Beware of Energy Vampires: 10 Energy-Saving Tips from Facilities

September 17, 2013

You can’t build a successful program without setting goals, says Rachel Futrell, CUMC’s associate director for energy management and sustainability. And Ms. Futrell’s goals for CUMC are high: When she joined the medical center in 2009, she laid out a plan to cut our greenhouse gas emissions 30 percent by 2025, a goal Facilities Management is pursuing in collaboration with Columbia's Office of Environmental Stewardship.

We are well on our way. From 2010 to 2013, we cut our energy use by 9 percent, putting us on or ahead of schedule. For context, that 9 percent is equivalent to 6,400 metric tons of carbon dioxide or the annual greenhouse gas emissions from 1,333 passenger vehicles.

But Futrell says there is still plenty more to do—and many ways for students, faculty, and staff to get involved.

Make energy conservation part of your daily routine through small changes in your workplace and home. You can also join CUMC’s Green Team, an on-campus grass-roots group to work on sustainability initiatives in your laboratory, department, or office. Contact Rachel Futrell at to find out more.

Here are her top 10 tips for boosting energy efficiency at CUMC. Through your efforts, you can help us shrink our collective carbon footprint.

1. Turn off the lights that you have control over.

This is the easiest and most obvious step all of us can take, but it’s often forgotten. Although many of us work in spaces without light switches, think about the lights you do have control over. Can you turn off the lights in an empty conference room, kitchen, or bathroom? Can you turn off the lights when you step out for lunch? Don’t forget about evenings, weekends, and when you go on vacation.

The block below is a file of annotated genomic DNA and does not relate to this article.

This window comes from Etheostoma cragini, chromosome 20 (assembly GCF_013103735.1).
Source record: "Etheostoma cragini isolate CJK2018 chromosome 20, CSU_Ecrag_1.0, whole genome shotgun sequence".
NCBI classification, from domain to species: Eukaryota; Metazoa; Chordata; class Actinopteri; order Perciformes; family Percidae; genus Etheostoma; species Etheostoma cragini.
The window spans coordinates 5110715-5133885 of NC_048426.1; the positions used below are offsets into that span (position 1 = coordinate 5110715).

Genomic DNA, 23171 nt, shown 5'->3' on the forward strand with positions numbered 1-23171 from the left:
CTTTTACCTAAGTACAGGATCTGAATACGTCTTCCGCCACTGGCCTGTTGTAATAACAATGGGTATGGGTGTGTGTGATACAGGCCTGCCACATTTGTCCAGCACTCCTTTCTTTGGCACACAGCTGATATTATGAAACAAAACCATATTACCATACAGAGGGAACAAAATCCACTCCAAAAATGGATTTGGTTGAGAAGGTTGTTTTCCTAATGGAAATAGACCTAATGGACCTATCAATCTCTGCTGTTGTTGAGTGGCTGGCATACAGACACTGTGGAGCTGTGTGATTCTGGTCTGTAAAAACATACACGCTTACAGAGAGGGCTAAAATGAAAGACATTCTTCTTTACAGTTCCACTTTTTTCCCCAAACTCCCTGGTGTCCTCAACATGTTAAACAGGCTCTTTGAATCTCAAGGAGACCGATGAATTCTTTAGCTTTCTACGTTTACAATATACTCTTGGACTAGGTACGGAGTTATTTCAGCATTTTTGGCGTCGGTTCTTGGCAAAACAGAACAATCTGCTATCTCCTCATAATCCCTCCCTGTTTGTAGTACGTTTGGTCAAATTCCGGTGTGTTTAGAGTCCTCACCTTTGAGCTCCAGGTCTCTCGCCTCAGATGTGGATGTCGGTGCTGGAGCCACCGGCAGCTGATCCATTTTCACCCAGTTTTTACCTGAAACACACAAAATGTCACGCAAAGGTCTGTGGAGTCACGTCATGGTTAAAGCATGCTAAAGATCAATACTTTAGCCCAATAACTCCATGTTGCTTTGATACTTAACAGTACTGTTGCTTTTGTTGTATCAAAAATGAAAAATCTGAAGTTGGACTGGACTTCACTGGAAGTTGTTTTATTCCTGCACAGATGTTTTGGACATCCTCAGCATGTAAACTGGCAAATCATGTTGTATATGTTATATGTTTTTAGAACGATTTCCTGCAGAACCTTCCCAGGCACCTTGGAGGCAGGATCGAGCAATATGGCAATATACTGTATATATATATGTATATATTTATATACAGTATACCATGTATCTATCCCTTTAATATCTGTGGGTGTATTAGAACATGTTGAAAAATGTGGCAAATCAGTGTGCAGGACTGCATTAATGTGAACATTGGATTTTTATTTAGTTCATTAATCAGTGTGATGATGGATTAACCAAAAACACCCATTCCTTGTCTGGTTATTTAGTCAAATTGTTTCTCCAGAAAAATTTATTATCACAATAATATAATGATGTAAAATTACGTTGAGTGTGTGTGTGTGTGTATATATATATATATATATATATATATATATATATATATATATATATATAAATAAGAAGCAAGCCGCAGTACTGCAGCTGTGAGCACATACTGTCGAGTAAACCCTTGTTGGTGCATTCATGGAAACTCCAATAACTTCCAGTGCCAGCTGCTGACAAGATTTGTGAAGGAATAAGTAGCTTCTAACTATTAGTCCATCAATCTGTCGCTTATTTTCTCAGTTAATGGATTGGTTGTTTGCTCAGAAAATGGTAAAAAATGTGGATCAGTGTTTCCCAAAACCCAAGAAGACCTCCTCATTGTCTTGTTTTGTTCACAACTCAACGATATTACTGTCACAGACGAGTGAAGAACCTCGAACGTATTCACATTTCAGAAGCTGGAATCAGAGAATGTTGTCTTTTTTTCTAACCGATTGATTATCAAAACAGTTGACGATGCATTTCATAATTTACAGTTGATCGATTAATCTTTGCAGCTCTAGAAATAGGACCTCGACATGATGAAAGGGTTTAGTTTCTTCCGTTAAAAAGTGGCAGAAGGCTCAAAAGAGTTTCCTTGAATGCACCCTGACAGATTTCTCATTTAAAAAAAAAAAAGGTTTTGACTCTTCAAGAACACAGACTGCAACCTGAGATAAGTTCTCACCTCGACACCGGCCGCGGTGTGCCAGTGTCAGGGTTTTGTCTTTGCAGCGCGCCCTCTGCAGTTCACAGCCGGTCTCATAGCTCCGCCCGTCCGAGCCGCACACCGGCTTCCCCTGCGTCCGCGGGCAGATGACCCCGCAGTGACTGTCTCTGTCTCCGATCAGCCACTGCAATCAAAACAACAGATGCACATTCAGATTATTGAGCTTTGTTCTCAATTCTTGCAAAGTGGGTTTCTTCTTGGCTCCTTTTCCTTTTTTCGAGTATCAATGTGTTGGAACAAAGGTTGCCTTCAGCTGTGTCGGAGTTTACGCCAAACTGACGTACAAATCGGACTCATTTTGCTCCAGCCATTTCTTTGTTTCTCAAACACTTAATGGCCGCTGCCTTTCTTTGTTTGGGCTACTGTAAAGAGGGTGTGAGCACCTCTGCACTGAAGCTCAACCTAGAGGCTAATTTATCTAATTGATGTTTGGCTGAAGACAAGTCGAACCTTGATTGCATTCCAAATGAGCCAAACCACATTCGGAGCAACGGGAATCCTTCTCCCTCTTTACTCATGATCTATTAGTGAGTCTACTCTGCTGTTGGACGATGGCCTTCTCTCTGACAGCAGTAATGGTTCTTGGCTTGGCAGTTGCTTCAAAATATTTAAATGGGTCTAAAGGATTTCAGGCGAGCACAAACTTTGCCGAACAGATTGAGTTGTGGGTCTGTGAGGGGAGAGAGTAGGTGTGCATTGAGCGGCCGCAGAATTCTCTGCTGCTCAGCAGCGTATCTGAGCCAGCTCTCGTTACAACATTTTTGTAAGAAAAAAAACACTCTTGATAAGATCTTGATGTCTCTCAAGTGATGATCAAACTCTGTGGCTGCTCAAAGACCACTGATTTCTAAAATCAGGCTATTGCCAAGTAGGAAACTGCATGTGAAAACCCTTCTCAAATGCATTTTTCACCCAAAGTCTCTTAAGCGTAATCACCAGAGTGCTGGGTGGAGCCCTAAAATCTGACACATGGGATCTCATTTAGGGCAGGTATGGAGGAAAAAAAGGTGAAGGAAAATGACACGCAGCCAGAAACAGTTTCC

Small efforts have a large impact. If all of us turned off our lights for 12 hours a day, it would save 3.7 million kilowatts of energy, bringing us 2 percent closer to our 30 percent greenhouse gas-reduction goal.

2. Turn off your computer or use power-saving options. 

If your work permits you to turn your computer off entirely, do so when you’re not using it. If the “off” switch isn’t an option, set your computer to sleep or hibernate mode when it’s not in use. CUMC IT has online instructions on how to do that, as well as other useful information about “green computing.”

If all of us powered down our computers every night or used sleep mode, we would save 2.9 million kilowatts of energy. That’s 1 percent of CUMC's energy use, bringing us closer to our 30 percent reduction goal.

Find more information about energy-efficient computer use here.

Popular myth says that it’s bad for your computer to be turned on and off. This was true at one point, but no more: Today’s computers are designed to handle 40,000 on-off cycles. This means that even if you were to turn your computer on and off 10 times a day, it would take more than 10 years before it would cause any wear and tear on the machine.

3. Be a smart shopper.